# The second argument is an escaped newline (which prints a "new line", how novel.) 
 # An actual newline shouldn't be used since it would shift your code down a line (obviously)
print $integer, "\n";
 # you can also use a different syntax for print:
print ($integer, "\n"); #it works the exact same way as the other one, it's a matter of style.
 # and don't forget the \n at the end of a line when using print.

 # Declaring a float (essentially an integer with more precision, a decimal place!) is the same
my $float = 3.9 ;

 # you can use comments wherever you want in your code, but make sure not to put
 # any comments in front of your code, since you can't close them
 # like this #print $float, "\n";
 # as comments only end at the end of the line in perl
 # you can also put comments at the end of a line
print "penis\n"; #like this

 # declaring a string is simple. if you don't need to use any escaped characters like \n
 # you can just put it in single quotes like so:
my $string = 'loldongs';
 # this makes the string "literal", i.e. any variable names or special characters (like \n) are not parsed into their "normal" meanings

 # otherwise you put it in double quotes, like this:
my $otherString = "lol\ndongs";
 # you can also put a variable in a double quoted string to put its value in it, like this:
my $yetAnotherString = "$float $string"; #which is the same as "3.9 loldongs"

my $areWeDone = "All Done With Scalars!\n";

print $areWeDone; #yes we are


You can use modules in your programs like so.

use Module::Name;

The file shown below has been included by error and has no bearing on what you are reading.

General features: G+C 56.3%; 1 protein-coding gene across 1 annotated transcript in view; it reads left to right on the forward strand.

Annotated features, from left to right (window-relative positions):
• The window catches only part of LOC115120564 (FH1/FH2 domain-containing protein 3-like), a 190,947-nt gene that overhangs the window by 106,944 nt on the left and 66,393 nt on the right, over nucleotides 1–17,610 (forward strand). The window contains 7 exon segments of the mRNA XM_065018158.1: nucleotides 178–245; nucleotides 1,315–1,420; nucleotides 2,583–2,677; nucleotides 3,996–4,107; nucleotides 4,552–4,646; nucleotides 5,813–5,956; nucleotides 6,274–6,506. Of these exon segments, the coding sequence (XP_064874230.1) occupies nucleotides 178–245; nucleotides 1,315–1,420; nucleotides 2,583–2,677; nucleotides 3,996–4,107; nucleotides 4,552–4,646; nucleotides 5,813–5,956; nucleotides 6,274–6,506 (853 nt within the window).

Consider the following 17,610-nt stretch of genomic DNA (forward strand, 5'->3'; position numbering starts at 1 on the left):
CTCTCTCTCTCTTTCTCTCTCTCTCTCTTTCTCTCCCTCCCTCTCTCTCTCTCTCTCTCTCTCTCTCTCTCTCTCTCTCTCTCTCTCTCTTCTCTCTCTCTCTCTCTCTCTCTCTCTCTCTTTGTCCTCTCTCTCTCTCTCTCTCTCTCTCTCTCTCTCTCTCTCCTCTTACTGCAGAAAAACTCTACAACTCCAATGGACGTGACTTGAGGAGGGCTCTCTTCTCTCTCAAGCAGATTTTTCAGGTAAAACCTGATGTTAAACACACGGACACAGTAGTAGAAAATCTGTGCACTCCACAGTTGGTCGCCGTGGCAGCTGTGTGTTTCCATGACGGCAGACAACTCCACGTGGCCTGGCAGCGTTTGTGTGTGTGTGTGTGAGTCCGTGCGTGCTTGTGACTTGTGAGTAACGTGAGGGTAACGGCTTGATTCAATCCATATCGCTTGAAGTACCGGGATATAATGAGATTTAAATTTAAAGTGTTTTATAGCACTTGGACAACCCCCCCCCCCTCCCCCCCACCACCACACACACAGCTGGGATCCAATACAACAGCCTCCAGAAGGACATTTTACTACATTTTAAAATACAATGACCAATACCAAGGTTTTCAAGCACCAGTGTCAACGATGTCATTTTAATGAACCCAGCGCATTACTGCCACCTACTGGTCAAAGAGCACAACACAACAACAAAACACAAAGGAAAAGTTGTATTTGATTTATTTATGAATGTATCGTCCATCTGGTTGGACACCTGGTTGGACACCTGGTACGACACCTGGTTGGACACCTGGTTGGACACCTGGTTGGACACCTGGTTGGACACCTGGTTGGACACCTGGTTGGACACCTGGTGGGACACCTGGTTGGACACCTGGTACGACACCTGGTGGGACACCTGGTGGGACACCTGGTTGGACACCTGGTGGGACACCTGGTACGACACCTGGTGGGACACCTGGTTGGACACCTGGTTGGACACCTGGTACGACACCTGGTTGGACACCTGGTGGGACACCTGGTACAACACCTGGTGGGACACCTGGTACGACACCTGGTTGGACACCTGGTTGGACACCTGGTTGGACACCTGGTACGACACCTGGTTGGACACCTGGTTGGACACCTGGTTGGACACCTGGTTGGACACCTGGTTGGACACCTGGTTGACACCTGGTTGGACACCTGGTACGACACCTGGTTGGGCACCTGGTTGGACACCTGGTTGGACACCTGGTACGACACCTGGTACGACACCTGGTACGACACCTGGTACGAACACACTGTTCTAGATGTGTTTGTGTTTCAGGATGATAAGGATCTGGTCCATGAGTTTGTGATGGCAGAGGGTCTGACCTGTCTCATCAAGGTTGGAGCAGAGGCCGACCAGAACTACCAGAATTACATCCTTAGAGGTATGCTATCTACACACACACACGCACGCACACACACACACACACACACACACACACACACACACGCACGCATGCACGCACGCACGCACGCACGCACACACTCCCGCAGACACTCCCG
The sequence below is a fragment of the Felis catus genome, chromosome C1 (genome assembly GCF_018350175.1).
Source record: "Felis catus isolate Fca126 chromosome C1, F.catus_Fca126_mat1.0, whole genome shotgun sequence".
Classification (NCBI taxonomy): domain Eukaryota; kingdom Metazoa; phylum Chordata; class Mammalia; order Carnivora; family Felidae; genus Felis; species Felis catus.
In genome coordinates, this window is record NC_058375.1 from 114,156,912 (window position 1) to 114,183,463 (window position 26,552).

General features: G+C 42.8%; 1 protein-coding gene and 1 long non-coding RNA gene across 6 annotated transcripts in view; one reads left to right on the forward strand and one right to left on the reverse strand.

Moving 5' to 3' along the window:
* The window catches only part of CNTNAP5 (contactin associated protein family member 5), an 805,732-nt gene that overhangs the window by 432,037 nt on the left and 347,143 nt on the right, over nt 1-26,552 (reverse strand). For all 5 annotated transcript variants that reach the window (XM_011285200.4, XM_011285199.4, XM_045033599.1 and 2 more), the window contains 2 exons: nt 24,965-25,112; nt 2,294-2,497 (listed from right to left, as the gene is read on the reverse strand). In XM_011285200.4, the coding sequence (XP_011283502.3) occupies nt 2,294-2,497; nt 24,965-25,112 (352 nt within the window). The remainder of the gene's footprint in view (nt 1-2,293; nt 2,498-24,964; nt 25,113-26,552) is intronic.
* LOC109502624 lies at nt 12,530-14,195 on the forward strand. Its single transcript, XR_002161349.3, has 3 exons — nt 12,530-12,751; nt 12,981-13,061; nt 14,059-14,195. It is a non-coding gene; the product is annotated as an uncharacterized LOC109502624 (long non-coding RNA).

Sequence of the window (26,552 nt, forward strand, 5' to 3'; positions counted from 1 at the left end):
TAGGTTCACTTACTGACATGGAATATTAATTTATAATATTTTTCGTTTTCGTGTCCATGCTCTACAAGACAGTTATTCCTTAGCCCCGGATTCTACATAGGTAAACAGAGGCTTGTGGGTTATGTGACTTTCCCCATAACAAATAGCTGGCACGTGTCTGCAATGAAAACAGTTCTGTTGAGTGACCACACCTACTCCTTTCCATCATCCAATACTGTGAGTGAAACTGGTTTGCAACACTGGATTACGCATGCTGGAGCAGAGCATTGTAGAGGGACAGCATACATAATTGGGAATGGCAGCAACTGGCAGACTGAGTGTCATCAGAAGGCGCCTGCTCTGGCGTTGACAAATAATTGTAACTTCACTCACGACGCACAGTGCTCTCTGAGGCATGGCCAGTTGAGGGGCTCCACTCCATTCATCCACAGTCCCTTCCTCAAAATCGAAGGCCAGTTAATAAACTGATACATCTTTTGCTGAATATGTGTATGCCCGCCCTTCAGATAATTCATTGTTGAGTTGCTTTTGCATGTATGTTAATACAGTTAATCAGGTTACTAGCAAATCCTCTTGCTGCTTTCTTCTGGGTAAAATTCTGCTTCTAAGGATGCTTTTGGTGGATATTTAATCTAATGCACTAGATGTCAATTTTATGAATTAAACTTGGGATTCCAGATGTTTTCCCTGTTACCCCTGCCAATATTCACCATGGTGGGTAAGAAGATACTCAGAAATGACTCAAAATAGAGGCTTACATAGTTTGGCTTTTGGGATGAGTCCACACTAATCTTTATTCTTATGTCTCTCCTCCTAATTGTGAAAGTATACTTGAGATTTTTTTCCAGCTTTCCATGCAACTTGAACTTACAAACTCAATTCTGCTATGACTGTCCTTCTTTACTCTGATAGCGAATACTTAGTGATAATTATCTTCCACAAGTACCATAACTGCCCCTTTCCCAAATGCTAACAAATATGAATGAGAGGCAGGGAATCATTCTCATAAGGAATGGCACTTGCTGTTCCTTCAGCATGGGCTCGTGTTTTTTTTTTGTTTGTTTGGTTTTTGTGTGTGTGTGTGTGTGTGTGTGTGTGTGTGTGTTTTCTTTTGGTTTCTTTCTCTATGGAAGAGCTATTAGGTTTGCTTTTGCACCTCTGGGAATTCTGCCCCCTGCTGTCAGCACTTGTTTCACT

Modules are great because they allow you to simply download shit from CPAN (The Central Penis Archive Network). You can download them, then include them with use and make scripts with much less effort. Much like rule 34, if it exists, there's a module on CPAN.


Perl has many benefits over PHP as a CGI scripting language for the proficient programmer, it's faster and takes less resources. The downside is that it isn't as newfag programmer friendly, and not as easy to run on non-unix boxes. Not that anyone in their right mind would that though.

Even ruby on fails (perl with training wheels for web) runs huge websites you aren't tempted to give a shit about.

If efficiency is your goal in a CGI script, perl is probably the language to code said shit in.


use strict;

Using Strict makes catching errors easier, in many ways. Under strict, you are forced to declare all of your variables with the word my and failing to do so will result in an error. Strict also restricts you from using any symbolic references. If you don't use strict, then chances are that you suck at programming. Even moreso than Alan Turing sucks dicks (but at least he could program, you sad sack of shit).

External links